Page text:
• Mana is a large staple of Disgaea and later Nippon Ichi strategy RPGs as it is needed to create characters, unlock events, reincarnate, and so forth. Mana is treated in-game as a sort of currency. It also has SP for special moves and casting spells.
  • Makai Kingdom: Many of the characters are often mentioning how they can often feel might mana powers, and how much mana power any characters have.
  • All player characters in Kingdom of Loathing have "MP" and it all works the same way. The twist is that what MP stands for is different for different classes. Mysticality (spellcaster) classes have mana points, but Muscle (warrior) classes have muscularity and Moxie (rogue) classes have mojo points.
  • Somewhat subverted in Star Ocean, where MP equates more to mental strength. In Star Ocean: Till the End of Time, when you run out of MP, you get incapacitated (adding more to the mental strength fact) and that only Runology (magic) consumes MP. Killer moves consumes HP instead.
  • Geneforge has essence, which functions in the same way, but is semi-living goo that can (and often is) stored outside of people's bodies.
    • Also energy, which is used up faster by spellcasting but rapidly regenerates, and is not needed to make Mons.
  • Paladin's Quest, a RPG for the SNES, has no MP. All magic use is tied to Hit Points. Healing, for obvious reasons, is not available as magic, and instead is in "bottles" which provide a character with a specific number of uses until they are refilled.
  • In the GBA Golden Sun series, the heroes are masters of "Psynergy", a type of magic/Psychic Power. They encounter a martial arts school, and the head of the dojo comments on how their powers differ from Ki Attacks. "Psynergy comes from the mind, while Chi comes from the body." It's commented that Psynergy is genetic, while "anyone" can eventually learn to use Chi, however nobody in the party does. However, there are Ki techniques (not Chi) from a different temple/dojo, with Psynergy substitutes that the heroes can learn.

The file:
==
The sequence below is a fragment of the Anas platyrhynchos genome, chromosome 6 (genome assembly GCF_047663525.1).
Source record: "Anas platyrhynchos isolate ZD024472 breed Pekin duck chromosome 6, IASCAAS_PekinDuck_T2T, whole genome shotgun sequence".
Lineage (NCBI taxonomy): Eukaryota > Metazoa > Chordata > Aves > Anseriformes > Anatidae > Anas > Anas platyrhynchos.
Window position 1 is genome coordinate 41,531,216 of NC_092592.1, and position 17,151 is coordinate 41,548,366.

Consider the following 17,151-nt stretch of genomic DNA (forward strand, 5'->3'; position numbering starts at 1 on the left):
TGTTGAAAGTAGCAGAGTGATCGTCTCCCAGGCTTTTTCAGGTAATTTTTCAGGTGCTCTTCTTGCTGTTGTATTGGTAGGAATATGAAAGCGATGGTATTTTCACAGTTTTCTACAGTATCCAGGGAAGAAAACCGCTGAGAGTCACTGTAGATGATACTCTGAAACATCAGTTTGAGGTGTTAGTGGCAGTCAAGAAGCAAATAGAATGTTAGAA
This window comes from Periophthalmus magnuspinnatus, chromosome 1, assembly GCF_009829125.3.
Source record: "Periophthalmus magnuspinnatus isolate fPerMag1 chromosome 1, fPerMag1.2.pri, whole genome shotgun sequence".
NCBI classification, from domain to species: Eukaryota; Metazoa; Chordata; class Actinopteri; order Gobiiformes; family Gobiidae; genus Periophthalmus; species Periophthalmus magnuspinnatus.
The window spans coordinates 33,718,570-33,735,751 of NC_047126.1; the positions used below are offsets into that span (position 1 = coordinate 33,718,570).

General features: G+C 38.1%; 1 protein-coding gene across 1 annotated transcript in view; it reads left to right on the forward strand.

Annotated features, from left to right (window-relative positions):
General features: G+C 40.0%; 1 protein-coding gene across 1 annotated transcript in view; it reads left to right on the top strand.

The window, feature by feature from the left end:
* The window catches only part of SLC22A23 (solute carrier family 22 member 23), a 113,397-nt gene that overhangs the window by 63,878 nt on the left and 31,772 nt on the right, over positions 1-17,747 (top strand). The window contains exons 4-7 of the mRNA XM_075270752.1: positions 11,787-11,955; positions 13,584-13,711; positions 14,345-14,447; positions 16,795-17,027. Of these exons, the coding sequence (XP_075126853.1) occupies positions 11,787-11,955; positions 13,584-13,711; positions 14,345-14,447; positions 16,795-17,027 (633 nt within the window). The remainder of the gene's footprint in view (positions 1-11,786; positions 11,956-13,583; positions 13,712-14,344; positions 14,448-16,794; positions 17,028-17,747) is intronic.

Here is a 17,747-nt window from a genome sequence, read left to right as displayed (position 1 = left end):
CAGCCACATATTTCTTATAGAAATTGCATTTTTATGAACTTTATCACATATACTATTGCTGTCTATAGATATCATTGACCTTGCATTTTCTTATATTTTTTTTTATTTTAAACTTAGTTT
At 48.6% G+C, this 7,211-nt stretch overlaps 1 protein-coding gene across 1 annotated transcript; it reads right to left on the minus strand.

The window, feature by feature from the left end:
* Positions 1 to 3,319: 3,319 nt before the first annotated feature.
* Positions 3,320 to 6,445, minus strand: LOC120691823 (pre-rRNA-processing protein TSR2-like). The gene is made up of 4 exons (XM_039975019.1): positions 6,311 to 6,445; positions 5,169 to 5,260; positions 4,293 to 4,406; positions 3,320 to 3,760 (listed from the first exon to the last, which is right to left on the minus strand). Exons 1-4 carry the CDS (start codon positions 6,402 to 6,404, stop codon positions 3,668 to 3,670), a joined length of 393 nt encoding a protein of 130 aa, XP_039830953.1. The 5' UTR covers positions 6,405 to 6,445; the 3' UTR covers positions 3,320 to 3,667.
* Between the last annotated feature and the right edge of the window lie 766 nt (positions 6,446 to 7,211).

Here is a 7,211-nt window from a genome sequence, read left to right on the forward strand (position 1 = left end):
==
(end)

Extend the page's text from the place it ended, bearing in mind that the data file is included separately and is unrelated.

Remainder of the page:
• The Mana (Seiken Densetsu) series, naturally, uses it as the source of magic (and all life in general), with assorted spirits overseeing each of the elements, coming from The World Tree. How much is available depends on how active the heroes have been at breaking said tree.
  • The plasmids from BioShock (series) are powered by "Eve," which is mechanistically identical to mana.
  • Prana in the Nasuverse are separated between Odic force and Mana; the first is generated from the magus (small pool), and Mana is the energy in the environment (big pool). The two are essentially interchangeable, except for those rare occurences where only Mana supply is affected. Higher Elementals are essentially made of Mana, similar to Energy Beings. How mana is gained and used are plot points of Fate/stay night. Life Energy theft and Intimate Healing, primarily.
  • The Atelier Iris sub-series does the same thing. Most alchemists are required to befriend mana spirits to improve the success rate of the items they create. The older Atelier games avoid this completely however; the alchemists simply make things like bombs without any outside "mystical" assistance, keeping with the Low Fantasy feel of the setting.
  • Licensed Star Wars games which feature Force use generally model it in a very RPG-ish fashion, with "Force powers" (spells) powered by "Force points" (mana).
  • Tales of Symphonia. The characters spend a majority of the game trying to restore the mana flow to both worlds. In Symphonia life can't even exist without mana.